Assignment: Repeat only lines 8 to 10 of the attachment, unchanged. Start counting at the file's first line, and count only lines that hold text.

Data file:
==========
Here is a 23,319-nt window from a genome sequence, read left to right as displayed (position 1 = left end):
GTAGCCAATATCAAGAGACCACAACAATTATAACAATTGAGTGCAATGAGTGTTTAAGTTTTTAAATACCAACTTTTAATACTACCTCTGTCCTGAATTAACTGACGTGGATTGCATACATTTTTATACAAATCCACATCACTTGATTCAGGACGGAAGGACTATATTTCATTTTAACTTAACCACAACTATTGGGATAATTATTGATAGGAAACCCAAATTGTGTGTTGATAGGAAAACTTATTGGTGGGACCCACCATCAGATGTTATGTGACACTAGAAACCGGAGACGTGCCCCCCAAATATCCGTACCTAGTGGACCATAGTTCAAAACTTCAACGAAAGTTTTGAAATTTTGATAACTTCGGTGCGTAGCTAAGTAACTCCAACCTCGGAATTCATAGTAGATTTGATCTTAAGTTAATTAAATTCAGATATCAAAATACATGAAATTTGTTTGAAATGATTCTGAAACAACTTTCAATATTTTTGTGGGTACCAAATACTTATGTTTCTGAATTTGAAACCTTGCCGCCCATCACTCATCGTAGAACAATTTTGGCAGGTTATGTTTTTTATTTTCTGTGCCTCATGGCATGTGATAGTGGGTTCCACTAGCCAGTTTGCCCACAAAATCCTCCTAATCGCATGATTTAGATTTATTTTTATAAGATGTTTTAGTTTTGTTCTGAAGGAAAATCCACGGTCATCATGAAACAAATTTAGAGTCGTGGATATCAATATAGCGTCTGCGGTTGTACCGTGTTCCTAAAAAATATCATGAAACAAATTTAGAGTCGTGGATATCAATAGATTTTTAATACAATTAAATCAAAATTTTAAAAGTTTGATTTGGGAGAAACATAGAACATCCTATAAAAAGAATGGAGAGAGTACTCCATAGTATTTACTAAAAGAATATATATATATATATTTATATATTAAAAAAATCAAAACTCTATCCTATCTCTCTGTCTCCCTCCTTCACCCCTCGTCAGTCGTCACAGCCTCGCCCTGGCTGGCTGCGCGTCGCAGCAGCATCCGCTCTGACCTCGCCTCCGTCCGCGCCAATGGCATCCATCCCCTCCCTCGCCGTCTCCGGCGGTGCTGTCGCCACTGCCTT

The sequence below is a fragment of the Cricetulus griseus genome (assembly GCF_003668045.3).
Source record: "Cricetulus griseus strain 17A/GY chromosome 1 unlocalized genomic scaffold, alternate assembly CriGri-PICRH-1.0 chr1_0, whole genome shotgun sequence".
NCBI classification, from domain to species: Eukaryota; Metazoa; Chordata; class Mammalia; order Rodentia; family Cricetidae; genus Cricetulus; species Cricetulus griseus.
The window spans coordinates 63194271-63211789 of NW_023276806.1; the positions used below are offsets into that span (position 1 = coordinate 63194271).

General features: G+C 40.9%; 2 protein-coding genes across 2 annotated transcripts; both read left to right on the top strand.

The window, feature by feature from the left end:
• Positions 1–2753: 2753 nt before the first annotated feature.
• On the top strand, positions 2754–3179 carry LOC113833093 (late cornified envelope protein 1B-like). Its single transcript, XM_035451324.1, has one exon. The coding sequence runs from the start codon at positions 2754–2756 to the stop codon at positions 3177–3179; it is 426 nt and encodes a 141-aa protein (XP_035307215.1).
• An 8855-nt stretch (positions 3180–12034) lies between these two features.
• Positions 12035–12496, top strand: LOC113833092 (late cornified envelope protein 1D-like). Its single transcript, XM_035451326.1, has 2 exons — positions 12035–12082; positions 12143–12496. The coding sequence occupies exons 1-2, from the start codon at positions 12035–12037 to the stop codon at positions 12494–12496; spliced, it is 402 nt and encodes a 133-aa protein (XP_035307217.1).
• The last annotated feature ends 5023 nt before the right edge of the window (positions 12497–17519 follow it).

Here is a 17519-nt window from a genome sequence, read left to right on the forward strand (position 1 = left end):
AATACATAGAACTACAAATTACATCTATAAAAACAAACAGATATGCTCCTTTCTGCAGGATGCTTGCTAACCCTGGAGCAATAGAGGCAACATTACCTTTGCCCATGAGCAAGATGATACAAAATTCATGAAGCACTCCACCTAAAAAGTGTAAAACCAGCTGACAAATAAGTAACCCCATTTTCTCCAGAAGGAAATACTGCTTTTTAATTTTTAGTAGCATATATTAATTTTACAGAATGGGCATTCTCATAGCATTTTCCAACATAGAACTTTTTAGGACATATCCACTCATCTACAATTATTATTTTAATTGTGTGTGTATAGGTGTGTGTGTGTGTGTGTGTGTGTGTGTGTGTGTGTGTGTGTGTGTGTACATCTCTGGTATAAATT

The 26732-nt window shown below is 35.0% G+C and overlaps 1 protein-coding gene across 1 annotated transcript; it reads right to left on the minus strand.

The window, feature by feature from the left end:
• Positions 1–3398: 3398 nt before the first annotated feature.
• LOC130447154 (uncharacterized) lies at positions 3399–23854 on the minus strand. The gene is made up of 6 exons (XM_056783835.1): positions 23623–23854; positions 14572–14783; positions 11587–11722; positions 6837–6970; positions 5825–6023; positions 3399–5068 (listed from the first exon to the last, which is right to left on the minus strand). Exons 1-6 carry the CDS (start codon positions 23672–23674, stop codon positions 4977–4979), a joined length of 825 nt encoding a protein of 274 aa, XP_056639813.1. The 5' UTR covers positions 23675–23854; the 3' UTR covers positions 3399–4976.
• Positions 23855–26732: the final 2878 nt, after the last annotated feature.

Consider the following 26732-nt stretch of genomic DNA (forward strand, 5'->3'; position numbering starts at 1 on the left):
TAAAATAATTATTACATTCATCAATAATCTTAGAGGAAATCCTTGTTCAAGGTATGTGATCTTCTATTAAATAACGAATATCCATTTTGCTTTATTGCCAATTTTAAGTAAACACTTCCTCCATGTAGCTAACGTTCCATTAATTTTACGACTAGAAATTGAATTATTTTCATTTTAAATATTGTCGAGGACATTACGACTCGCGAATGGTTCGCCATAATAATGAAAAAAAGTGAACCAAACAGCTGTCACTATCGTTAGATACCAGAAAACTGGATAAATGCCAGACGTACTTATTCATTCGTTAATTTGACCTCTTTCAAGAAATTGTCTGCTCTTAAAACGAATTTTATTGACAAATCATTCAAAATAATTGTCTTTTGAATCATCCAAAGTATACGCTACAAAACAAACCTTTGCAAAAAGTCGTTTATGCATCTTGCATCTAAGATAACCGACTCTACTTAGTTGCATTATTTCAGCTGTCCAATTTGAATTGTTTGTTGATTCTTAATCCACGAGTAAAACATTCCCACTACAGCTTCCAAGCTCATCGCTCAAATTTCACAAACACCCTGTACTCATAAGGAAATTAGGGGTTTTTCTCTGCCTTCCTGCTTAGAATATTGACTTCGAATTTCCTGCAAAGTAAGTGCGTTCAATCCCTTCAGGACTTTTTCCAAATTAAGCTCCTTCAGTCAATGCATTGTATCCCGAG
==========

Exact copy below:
The window, feature by feature from the left end:
• Positions 1–2753: 2753 nt before the first annotated feature.
• On the top strand, positions 2754–3179 carry LOC113833093 (late cornified envelope protein 1B-like). Its single transcript, XM_035451324.1, has one exon. The coding sequence runs from the start codon at positions 2754–2756 to the stop codon at positions 3177–3179; it is 426 nt and encodes a 141-aa protein (XP_035307215.1).